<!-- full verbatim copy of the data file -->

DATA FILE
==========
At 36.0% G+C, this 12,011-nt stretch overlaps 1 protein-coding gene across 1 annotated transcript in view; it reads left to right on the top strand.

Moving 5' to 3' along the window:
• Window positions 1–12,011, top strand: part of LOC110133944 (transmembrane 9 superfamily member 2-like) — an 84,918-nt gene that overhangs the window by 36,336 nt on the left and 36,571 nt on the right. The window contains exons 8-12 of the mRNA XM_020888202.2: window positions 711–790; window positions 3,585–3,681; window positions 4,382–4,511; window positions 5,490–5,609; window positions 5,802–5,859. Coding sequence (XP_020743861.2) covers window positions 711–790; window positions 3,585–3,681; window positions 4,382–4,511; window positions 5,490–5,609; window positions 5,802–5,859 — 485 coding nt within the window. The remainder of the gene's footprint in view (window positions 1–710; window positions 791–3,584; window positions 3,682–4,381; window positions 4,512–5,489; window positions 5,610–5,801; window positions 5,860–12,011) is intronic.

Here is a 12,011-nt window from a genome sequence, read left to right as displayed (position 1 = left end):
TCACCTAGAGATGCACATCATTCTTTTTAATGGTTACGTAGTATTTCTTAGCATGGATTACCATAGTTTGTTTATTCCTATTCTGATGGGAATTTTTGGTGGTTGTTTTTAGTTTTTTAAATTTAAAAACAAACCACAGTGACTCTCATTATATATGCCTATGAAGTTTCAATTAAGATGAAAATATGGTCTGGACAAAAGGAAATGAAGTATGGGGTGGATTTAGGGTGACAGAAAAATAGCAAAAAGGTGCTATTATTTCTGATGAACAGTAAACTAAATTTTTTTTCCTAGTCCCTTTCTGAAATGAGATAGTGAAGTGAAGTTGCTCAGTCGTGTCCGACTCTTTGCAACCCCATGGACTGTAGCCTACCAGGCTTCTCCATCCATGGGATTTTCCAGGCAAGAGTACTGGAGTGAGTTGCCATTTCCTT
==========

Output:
At 36.0% G+C, this 12,011-nt stretch overlaps 1 protein-coding gene across 1 annotated transcript in view; it reads left to right on the top strand.

Moving 5' to 3' along the window:
• Window positions 1–12,011, top strand: part of LOC110133944 (transmembrane 9 superfamily member 2-like) — an 84,918-nt gene that overhangs the window by 36,336 nt on the left and 36,571 nt on the right. The window contains exons 8-12 of the mRNA XM_020888202.2: window positions 711–790; window positions 3,585–3,681; window positions 4,382–4,511; window positions 5,490–5,609; window positions 5,802–5,859. Coding sequence (XP_020743861.2) covers window positions 711–790; window positions 3,585–3,681; window positions 4,382–4,511; window positions 5,490–5,609; window positions 5,802–5,859 — 485 coding nt within the window. The remainder of the gene's footprint in view (window positions 1–710; window positions 791–3,584; window positions 3,682–4,381; window positions 4,512–5,489; window positions 5,610–5,801; window positions 5,860–12,011) is intronic.

Here is a 12,011-nt window from a genome sequence, read left to right as displayed (position 1 = left end):
TCACCTAGAGATGCACATCATTCTTTTTAATGGTTACGTAGTATTTCTTAGCATGGATTACCATAGTTTGTTTATTCCTATTCTGATGGGAATTTTTGGTGGTTGTTTTTAGTTTTTTAAATTTAAAAACAAACCACAGTGACTCTCATTATATATGCCTATGAAGTTTCAATTAAGATGAAAATATGGTCTGGACAAAAGGAAATGAAGTATGGGGTGGATTTAGGGTGACAGAAAAATAGCAAAAAGGTGCTATTATTTCTGATGAACAGTAAACTAAATTTTTTTTCCTAGTCCCTTTCTGAAATGAGATAGTGAAGTGAAGTTGCTCAGTCGTGTCCGACTCTTTGCAACCCCATGGACTGTAGCCTACCAGGCTTCTCCATCCATGGGATTTTCCAGGCAAGAGTACTGGAGTGAGTTGCCATTTCCTT